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Vocational Nursing

What is Vocational Nursing?

Vocational Nurses (VNs) provide basic nursing care. They work under the direction of registered nurses and doctors.1

Vocational Nurse duties vary, depending on their work setting. For example, they may teach family members how to care for a relative; help to deliver, care for, and feed infants; collect samples for testing and do routine laboratory tests; or feed patients who need help eating. Experienced VNs oversee and direct other practical nurses or vocational nurses and unlicensed medical staff.

Vocational Nurse Job Duties include:2

  • Administer prescribed medications or start intravenous fluids.
  • Observe patients, charting and reporting changes in patients’ condition.
  • Provide basic patient care or treatments, such as taking temperatures or blood pressures, dressing wounds, treating bedsores, massaging, or performing catheterizations.
  • Sterilize equipment and supplies.
  • Answer patients’ calls and determine how to assist them.
  • Measure and record patients’ vital signs, including height, weight, temperature, blood pressure, pulse, and respiration.
  • Work as part of a healthcare team to assess patient needs, plan and modify care, and implement interventions.
  • Collect samples, such as blood, urine, or sputum from patients, and perform routine laboratory tests.
  • Prepare patients for examinations, tests, or treatments and explain procedures.
  • Assemble and use equipment, such as catheters, tracheotomy tubes, or oxygen suppliers.


What is the difference between an RN and LVN?


A registered nurse (RN) has graduated from a nursing program at a college or university with a bachelor or associate degree in nursing. RNs typically have more autonomy and responsibility in the patient care setting than a LVN. Before practicing, both must pass national licensing exams– for VNs NCLEX-PN, for RNs NCLEX-RN.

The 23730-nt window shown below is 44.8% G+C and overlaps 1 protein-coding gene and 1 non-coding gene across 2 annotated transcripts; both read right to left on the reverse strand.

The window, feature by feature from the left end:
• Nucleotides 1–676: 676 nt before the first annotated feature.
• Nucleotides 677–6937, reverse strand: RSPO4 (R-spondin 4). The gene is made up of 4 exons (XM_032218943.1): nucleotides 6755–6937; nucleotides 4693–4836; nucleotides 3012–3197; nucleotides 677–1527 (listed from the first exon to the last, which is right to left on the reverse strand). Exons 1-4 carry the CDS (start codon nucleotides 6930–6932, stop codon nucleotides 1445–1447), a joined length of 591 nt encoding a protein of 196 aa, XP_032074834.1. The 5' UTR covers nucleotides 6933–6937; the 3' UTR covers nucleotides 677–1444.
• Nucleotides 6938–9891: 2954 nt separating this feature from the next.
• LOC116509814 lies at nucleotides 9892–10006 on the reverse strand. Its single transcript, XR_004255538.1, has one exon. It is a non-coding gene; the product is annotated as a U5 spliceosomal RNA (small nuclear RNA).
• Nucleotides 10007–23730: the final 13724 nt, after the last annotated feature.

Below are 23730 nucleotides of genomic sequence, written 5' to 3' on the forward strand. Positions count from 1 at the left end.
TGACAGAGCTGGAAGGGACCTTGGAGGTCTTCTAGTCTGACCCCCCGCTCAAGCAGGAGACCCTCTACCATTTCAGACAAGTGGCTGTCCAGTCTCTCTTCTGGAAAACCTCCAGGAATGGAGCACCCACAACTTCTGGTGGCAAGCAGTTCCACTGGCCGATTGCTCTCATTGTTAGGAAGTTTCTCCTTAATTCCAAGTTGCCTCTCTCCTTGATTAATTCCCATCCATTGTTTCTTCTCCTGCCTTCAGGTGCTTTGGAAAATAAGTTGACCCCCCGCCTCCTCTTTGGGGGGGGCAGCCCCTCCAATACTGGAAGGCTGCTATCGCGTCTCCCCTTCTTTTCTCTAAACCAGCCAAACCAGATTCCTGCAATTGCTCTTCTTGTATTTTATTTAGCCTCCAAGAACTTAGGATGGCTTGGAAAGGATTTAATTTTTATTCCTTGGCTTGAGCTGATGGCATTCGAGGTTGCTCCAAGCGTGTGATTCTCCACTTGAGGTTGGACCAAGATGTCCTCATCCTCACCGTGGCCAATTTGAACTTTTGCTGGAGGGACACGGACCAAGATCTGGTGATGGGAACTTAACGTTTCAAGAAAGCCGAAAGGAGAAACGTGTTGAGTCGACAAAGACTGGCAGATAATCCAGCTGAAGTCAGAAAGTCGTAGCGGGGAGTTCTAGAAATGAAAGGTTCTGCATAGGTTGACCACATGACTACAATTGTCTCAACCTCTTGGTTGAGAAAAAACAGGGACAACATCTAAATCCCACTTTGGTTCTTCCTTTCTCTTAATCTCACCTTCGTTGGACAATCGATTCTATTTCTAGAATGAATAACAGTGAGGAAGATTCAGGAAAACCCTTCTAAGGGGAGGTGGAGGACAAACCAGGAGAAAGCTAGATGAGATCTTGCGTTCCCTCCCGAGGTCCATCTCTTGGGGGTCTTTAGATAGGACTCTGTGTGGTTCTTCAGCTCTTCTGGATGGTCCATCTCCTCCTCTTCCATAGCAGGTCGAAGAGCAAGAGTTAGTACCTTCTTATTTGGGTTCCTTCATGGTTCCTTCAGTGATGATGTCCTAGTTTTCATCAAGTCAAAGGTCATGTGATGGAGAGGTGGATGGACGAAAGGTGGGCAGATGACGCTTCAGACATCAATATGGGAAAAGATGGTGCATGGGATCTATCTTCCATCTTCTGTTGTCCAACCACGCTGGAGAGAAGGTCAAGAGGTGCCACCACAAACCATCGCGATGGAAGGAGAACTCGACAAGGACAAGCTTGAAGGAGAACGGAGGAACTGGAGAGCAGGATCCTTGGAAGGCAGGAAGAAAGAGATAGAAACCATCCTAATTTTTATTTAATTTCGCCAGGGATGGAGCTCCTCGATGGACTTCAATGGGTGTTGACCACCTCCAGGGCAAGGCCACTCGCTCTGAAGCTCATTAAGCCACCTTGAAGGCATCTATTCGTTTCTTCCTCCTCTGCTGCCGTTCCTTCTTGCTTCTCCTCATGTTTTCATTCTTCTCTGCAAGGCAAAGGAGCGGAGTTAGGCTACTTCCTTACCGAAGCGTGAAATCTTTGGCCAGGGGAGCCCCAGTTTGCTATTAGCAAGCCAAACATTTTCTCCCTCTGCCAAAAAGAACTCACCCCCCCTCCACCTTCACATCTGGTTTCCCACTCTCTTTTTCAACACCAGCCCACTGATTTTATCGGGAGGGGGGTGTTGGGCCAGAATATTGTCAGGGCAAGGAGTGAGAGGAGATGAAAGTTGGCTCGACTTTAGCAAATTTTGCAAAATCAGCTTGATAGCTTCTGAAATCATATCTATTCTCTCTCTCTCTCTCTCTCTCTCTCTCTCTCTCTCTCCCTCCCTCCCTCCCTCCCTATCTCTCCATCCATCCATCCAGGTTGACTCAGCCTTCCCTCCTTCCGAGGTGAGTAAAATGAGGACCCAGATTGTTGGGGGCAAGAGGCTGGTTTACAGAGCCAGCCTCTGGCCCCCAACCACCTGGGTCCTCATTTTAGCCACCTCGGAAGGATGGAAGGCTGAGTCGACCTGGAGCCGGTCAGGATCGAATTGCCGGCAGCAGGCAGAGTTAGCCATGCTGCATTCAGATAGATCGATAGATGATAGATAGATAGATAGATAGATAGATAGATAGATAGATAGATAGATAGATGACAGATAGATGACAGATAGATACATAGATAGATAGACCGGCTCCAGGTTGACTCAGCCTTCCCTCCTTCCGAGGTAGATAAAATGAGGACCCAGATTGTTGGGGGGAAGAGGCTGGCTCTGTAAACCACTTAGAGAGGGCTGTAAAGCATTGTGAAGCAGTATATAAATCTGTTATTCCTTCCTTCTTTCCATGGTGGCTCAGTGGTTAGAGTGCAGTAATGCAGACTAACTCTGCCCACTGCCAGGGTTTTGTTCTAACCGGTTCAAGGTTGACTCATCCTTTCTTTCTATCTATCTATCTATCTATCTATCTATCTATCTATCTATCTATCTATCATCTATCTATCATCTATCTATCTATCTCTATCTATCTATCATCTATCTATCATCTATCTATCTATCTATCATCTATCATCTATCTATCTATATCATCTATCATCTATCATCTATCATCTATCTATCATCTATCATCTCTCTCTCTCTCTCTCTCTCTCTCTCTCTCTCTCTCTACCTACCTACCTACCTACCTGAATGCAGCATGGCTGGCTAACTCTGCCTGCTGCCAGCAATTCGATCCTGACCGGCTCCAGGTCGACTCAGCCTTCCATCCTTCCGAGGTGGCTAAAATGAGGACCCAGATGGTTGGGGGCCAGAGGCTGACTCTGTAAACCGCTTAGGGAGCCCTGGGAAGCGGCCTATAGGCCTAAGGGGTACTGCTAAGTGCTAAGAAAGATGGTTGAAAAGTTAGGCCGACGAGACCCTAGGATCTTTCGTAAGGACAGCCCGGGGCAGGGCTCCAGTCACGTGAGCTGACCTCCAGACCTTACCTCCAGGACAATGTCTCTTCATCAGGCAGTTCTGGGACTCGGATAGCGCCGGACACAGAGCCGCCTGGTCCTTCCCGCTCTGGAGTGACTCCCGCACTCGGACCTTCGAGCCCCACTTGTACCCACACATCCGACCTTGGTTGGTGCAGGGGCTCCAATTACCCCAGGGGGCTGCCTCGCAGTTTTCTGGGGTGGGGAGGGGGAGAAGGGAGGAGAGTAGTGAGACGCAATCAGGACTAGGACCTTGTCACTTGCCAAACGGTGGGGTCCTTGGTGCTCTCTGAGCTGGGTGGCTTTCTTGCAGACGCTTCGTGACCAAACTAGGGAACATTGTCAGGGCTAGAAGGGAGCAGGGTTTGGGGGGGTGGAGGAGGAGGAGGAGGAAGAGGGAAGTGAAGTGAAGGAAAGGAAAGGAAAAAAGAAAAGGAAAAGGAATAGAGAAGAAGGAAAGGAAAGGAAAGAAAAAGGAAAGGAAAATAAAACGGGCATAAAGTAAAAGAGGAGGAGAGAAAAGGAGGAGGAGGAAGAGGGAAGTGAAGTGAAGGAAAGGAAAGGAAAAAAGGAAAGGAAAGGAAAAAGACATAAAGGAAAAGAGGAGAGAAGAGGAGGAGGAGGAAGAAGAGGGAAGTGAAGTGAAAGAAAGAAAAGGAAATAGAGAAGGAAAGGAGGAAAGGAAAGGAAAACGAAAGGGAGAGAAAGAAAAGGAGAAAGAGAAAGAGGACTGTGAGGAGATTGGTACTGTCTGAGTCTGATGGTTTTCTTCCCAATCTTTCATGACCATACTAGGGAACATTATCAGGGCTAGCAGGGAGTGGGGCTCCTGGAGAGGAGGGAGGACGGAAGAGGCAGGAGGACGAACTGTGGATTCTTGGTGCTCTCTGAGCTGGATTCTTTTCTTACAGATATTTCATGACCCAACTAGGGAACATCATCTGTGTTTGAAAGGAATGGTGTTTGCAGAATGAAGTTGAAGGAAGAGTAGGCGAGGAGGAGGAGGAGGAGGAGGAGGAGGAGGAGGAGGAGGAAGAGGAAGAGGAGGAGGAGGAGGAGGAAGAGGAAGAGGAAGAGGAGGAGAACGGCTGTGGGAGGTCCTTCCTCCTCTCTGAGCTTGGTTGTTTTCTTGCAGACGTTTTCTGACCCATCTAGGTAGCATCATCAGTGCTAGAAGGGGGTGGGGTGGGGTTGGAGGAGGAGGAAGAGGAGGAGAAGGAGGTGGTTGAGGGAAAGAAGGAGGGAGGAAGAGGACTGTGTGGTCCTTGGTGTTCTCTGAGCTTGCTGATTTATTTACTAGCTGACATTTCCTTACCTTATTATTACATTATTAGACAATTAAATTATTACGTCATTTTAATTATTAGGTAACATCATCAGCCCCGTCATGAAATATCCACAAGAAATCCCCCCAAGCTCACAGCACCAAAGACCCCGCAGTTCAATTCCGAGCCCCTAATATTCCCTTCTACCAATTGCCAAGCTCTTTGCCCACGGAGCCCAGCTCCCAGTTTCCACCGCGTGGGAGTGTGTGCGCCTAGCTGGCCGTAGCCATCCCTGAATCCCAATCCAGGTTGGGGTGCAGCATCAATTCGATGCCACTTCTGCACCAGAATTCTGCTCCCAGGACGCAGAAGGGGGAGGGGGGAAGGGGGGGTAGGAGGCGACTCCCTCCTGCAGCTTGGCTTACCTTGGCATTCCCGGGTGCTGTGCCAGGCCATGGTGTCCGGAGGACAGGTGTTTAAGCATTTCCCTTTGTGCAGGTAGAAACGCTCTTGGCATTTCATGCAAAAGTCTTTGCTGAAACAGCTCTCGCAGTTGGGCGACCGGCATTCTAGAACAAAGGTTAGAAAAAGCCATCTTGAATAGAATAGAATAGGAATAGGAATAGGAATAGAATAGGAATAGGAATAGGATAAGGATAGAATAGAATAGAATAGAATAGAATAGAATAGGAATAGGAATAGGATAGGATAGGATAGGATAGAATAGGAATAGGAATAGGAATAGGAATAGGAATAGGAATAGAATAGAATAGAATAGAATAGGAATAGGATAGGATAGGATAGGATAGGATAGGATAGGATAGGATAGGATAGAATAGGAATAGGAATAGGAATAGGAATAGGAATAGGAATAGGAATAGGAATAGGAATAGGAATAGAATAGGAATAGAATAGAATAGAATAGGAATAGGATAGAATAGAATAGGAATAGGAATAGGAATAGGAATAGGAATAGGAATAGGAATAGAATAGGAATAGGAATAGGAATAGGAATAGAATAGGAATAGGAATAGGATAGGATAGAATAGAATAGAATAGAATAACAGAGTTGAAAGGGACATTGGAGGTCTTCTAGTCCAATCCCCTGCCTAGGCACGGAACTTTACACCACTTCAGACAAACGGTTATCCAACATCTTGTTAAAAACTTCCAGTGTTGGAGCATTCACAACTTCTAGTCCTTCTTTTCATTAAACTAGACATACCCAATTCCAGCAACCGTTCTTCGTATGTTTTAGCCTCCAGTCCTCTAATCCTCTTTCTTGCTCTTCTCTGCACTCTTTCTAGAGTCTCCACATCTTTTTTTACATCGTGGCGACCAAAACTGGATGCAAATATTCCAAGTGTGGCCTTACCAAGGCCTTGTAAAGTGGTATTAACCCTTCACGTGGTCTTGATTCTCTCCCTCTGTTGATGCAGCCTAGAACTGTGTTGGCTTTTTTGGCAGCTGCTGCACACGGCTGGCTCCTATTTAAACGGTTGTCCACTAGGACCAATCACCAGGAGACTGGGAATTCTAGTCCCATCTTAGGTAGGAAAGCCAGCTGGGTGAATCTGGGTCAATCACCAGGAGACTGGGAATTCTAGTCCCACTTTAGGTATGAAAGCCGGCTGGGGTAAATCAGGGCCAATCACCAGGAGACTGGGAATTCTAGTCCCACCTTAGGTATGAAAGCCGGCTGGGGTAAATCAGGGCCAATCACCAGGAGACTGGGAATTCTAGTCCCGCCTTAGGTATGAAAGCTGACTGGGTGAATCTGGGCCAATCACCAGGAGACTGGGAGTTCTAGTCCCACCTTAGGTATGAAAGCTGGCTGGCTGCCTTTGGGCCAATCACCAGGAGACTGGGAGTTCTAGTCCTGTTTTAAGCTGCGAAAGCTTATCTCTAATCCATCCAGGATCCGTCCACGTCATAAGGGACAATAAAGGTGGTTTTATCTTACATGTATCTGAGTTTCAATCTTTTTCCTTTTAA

The Vocational Nurse can collect data on a patient and perform clinical duties under the direction of a licensed physician or a registered nurse. However, the RN is legally responsible for analyzing and evaluating patient data.3

Find out more about the differences between an RN and LVN

Do I want to become a Vocational Nurse?

If you are considering a new career as a vocational nurse, ask yourself these questions:

Are you a good communicator?

  • LVNs need to be able to both listen well and communicate effectively with patients and a health care team.

Are you a people person?

  • A career in healthcare requires that you interact with a variety of people every day. If you are interested in working closely with people, Vocational Nursing may be a good fit.

Does serving others appeal to you?

  • A nurse is first and foremost a caregiver. If you enjoy helping others, a job as a VN may be a good choice.

Are you detail oriented?

  • Much of nursing is about observing, receiving, and otherwise obtaining information from various sources including the patient, and the lead nurse or doctor.

Find out more good reasons why you should become a vocational nurse!

1 United States Department of Labor, Bureau of Labor Statistics, Occupational Outlook Handbook, United States Department of Labor
2 United States Department of Labor, Bureau of Labor Statistics, 2010-2020 employment projections.
3 California Nurses Association/NationalNurses Organizing Committee Patient Assessment: Roles of RNs and LVNs
4 US News & World Report,
 Best Healthcare Jobs, retrieved 5/22/15,